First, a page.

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Reclaiming an Identity

February 16, 2010
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It was announced earlier this week that Felix Comacho, Governor of Guam, issued an executive order that would change the name of Guam to Guahan.  Here is a brief history of the name of Guam/ Guahan according to the executive order:

Prior to the 1898 Treaty of Paris, Guahan (meaning “a place that has”) was predominately used as the designation for the island.  At the request of the Naval Governor, the name was changed to Guam somewhere in the early 1900s.

Comacho states the name change will preserve and promote the Chamorro culture as well as enhance the practice of Chamorro language . (Chamorros are the native peoples of Guam.)

My opinion on this issue is only as qualified as my shallow connection with the island: I have family there and it is a Micronesian island.  With that being said, I think changing the name to Guahan is the right thing to do. When you reclaim Guahan, you reclaim a native history and ownership that has been stolen by various evils and Empires (most recently the United States).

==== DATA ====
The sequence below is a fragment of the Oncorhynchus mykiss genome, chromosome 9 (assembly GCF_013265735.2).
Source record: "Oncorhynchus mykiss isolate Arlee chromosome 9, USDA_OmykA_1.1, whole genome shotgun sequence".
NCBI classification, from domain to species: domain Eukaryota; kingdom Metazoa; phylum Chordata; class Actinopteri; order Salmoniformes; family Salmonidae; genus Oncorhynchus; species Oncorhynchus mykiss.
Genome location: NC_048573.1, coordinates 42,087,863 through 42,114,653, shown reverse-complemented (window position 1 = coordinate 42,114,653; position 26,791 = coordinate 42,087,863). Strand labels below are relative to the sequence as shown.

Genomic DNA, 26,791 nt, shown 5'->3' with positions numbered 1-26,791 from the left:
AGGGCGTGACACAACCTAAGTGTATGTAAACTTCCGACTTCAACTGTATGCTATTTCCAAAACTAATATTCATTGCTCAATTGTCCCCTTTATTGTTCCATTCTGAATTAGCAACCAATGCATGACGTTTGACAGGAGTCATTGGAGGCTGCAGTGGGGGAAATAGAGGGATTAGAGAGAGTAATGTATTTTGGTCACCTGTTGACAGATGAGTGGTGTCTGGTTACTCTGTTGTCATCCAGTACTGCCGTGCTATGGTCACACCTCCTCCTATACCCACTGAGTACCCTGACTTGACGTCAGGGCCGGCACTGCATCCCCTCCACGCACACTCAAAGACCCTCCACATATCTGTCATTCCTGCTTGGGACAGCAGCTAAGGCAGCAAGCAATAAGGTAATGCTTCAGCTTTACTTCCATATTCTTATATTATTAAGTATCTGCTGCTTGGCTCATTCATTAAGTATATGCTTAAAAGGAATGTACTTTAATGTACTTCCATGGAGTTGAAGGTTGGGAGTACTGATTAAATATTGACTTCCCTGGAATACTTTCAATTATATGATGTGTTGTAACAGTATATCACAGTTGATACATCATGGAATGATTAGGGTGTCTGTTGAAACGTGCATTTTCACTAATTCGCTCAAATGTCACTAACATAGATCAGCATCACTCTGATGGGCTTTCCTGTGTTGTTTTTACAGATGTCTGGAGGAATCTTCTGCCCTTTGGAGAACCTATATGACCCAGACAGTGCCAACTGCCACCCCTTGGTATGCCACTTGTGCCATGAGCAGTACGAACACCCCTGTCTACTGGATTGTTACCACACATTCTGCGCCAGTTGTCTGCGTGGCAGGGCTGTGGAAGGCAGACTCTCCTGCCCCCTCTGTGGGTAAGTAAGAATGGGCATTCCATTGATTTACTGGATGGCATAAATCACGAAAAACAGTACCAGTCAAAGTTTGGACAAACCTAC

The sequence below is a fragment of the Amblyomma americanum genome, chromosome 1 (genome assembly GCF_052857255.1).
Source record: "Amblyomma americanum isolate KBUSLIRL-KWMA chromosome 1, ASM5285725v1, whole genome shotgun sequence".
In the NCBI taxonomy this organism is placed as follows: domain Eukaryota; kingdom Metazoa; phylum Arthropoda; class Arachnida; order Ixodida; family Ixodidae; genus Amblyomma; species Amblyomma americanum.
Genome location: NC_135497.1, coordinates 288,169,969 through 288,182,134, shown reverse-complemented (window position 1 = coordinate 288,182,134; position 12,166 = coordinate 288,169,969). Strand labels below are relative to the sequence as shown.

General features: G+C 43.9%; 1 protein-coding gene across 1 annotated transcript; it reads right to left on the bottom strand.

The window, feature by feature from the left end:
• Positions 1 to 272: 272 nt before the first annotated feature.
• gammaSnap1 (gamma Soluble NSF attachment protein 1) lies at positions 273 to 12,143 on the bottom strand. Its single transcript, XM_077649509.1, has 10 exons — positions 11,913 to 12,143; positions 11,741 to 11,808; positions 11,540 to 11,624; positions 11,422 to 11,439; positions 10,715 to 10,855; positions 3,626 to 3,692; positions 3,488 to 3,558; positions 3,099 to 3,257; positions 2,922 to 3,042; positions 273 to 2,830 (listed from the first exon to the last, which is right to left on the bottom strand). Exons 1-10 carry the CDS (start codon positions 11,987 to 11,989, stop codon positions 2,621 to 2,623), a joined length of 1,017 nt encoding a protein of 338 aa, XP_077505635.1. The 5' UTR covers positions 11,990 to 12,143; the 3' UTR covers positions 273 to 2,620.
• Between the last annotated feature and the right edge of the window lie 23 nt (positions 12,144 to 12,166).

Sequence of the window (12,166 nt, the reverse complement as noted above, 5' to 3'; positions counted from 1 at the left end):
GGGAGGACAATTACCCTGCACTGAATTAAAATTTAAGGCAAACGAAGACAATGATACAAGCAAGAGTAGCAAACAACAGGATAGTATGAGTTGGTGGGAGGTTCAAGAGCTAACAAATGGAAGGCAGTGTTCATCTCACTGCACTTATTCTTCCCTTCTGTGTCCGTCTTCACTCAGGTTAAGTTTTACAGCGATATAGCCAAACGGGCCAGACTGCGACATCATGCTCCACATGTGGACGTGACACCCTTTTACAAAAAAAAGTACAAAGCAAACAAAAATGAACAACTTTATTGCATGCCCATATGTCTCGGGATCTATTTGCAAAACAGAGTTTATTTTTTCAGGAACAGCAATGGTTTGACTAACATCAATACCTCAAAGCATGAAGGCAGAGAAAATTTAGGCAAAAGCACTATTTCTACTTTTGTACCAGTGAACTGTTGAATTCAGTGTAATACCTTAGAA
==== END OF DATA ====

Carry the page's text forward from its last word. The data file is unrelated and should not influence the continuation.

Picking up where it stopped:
My family’s native place is Pohnpei.  The name means “upon a stone altar” (Pohn: upon, Pei: stone altar) which tells the story of how the island was created by seafarers who continued to build an island on top of a holy altar made of stone.  After American population however the name was changed to Ponape which is more of a phonetic spelling aimed to flow of the American tongue easier.  Whereas Pohnpei has meaning and tells the history of creation, Ponape means nothing and tells a story of imperialism. Thankfully, the official name was changed back to the original Pohnpei.

If the island were to take back the name Guahan, it could start to take back the ownership of the story and of the land.  I think Camacho’s thoughts on the preservation and promotion of Chamorro culture are spot on.  And while the buildup of the American Empire military build looms, reclaiming Guahan, and thus reclaiming a history and identity, is a step towards reclaiming an island.

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One Comment leave one →
  1. February 16, 2010 6:00 pm

    Pohnpei is a beautiful name with a beautiful meaning. 😀 I think it’s funny that the people actually had to change the names of our islands to make it easier to say. Guahan and Pohnpei seem easy to pronounce, especially compared to some European countries, like Czechoslovakia. lol.

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